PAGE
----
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Therapeutic application of recombinant human ADAMTS-13 improves shock reversal and coagulation status in a trauma hemorrhage and transfusion rat model



In hemorrhaging trauma patients, the endothelium is activated, resulting in excessive endothelial synthesis of von Willebrand Factor (vWF), which may enhance micro-thrombi formation, resulting in obstruction of the microcirculation and endothelial injury, aggravating bleeding, as well as contributing to organ failure. Under normal conditions, vWF is cleaved by the metalloprotease ADAMTS-13. After trauma, ADAMTS-13 levels are reduced.


To assess whether recombinant human ADAMTS-13 inhibits endothelial injury and organ failure in a rat trauma-transfusion model.


Blood products were prepared from syngeneic rat blood according to blood bank standards. Polytrauma was induced in rats by crush injury to the intestines and liver and by fracture of the femur. The rats were hemorrhaged until a mean arterial pressure (MAP) of 40 mmHg was reached. Rats were randomized to receive transfusion of RBCs, FFPs, and platelets in a 1:1:1 ratio to achieve a MAP of 70 mmHg, with or without the addition of ADAMTS-13 (50 μg/kg). Blood samples were assessed for biochemistry and rotational thromboelastometry (ROTEM). Syndecan-1 and VE-cadherin levels were measured as a reflection of endothelial integrity. The amount of leakage of dextran-FITC from the vascular system to the parenchyma in lungs was quantified. To assess inflammation, IL-6 and IL-8 levels were determined. Organ damage was assessed by histopathology.


All rats were severely shocked, with no significant differences in shock parameters between groups. Rats treated with ADAMTS-13 showed signs of a more effective shock reversal (higher blood pressure, lower lactate levels) compared to controls. Also, ROTEM parameters of clot formation in rats receiving ADAMTS-13 improved compared to controls, which was mainly platelet-dependent. Syndecan-1 levels relative to baseline trended to be lower in ADAMTS-13 treated rats compared to controls (107 vs 149%, p = 0.08). ADAMTS-13 reduced albuminuria (1.7 vs 4.4 g/L, p < 0.01) and organ-specific inflammation (pulmonary IL-6 243 vs 369 pg/mL, p = 0.08; splenic IL-6 253 vs 307, p = 0.03) compared to controls, but did not improve histopathological scores.


The use of ADAMTS-13 in a rat trauma-transfusion model improves parameters of shock, platelet-driven coagulation, endothelial damage, and organ inflammation. These results suggest that ADAMTS-13 is important in mediating outcome of trauma. Whether ADAMTS-13 can be used as a therapeutic adjunct to treat bleeding trauma patients remains to be determined.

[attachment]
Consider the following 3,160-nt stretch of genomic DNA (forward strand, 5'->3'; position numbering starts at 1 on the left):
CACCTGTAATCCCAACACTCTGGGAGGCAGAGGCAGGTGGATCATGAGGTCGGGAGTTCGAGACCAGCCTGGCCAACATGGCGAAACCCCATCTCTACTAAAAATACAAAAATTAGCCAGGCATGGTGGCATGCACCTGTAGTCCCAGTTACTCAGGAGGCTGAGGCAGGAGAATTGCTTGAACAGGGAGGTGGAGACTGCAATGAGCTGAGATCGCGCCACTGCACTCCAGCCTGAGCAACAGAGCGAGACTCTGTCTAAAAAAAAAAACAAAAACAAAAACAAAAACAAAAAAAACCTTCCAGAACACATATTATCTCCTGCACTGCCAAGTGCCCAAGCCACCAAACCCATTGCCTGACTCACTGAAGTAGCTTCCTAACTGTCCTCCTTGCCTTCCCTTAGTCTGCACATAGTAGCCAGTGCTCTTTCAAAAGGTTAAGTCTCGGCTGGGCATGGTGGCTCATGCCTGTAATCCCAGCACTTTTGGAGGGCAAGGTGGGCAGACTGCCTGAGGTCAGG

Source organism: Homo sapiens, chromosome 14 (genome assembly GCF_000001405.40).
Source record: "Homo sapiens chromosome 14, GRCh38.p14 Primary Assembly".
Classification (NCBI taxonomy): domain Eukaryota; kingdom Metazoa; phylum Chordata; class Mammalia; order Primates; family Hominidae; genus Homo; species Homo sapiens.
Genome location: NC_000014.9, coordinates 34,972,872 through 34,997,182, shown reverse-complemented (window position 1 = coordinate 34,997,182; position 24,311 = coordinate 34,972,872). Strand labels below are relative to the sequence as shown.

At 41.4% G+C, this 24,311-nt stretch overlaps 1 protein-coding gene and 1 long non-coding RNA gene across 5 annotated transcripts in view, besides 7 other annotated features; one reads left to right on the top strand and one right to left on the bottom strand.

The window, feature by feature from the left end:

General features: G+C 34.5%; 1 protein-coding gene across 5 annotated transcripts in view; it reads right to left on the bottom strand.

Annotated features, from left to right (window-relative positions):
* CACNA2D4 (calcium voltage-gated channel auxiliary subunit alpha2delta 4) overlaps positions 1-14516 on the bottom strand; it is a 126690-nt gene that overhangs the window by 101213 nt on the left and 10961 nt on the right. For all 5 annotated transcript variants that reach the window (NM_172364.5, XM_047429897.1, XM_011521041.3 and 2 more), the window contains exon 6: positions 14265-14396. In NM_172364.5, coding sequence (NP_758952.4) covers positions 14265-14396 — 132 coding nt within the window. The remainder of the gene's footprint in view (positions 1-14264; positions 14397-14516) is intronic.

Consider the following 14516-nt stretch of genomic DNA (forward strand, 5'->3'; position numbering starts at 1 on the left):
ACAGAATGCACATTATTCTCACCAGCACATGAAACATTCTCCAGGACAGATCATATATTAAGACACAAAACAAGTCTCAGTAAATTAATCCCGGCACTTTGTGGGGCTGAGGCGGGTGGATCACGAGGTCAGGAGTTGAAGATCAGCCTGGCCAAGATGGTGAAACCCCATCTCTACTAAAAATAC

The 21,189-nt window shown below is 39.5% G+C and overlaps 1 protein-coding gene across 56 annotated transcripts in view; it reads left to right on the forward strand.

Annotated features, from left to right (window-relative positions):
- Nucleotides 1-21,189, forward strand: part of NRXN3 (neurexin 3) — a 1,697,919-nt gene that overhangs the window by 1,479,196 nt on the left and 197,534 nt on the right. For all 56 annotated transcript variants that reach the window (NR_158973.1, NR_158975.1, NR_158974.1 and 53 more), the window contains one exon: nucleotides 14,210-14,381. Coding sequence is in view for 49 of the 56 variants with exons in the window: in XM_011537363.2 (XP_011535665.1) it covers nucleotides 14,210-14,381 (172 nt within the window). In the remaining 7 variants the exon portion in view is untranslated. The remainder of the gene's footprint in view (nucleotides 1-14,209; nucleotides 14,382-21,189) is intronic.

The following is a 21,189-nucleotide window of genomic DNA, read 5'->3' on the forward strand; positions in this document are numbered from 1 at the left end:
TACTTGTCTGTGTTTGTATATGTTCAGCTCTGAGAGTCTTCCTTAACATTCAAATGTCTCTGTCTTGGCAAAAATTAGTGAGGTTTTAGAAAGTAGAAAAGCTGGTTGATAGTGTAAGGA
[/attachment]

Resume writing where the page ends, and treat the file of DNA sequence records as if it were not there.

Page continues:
Patients with traumatic bleeding who survive their initial injuries can develop severe complications such as multiple organ failure (MOF). The incidence of post-injury MOF ranges from 15 to 40% with an associated mortality rate of up to 50% [1]. The exact mechanism underlying MOF is unknown, but trauma-induced endothelial dysfunction is thought to play a role [2, 3]. Therapeutic strategies aiming to prevent endothelial dysfunction could therefore limit MOF post trauma.

Endothelial integrity is maintained by the glycocalyx, which is a layer of proteoglycans lining the luminal surface of the vessel wall. When endothelial integrity gets disrupted, glycocalyx constituents such as syndecan-1 and vascular endothelial (VE)-cadherin are shed into the circulation. Elevated levels are detected in traumatically injured patients, suggesting a loss of endothelial integrity [4,5,6]. Currently, the pathophysiology of endothelial dysfunction in trauma is not fully understood. It was postulated that the ratio of von Willebrand Factor (vWF) to ADAMTS-13 (a desintegrin and metalloprotease with a thrombospondin type 1 motif, member 13) may play an important role [7,8,9]. After injury, vWF is shed from endothelial cells and mediates platelet adhesion at sites of vascular injury. Monomers of vWF can bind together to form ultra-large von Willebrand factor (ULvWF)-multimers that have the ability to form thrombi spontaneously, due to a very high platelet-binding affinity [10]. The enzyme ADAMTS-13 regulates the size of vWF by cleaving the ULvWF multimers, thereby preventing excess thrombi formation, resulting in a balanced hemostasis.

When increased vWF release outweighs the cleaving capacity of ADAMTS-13, an excess of ULvWF multimers are released in the circulation. An increased ratio of vWF to ADAMTS-13 is found in critically ill septic patients [7] and is consistently associated with organ failure [11], probably due to micro-thrombi occluding the microcirculation and causing endothelial damage.

In trauma patients, a similar pattern to sepsis is found, with low ADAMTS-13 levels [9, 12], whereas vWF is excessively synthesized and shed [8]. In pediatric trauma patients, a dysbalanced ADAMTS-13/vWF antigen ratio was associated with impaired coagulation and increased levels of syndecan-1 compared to healthy controls [12].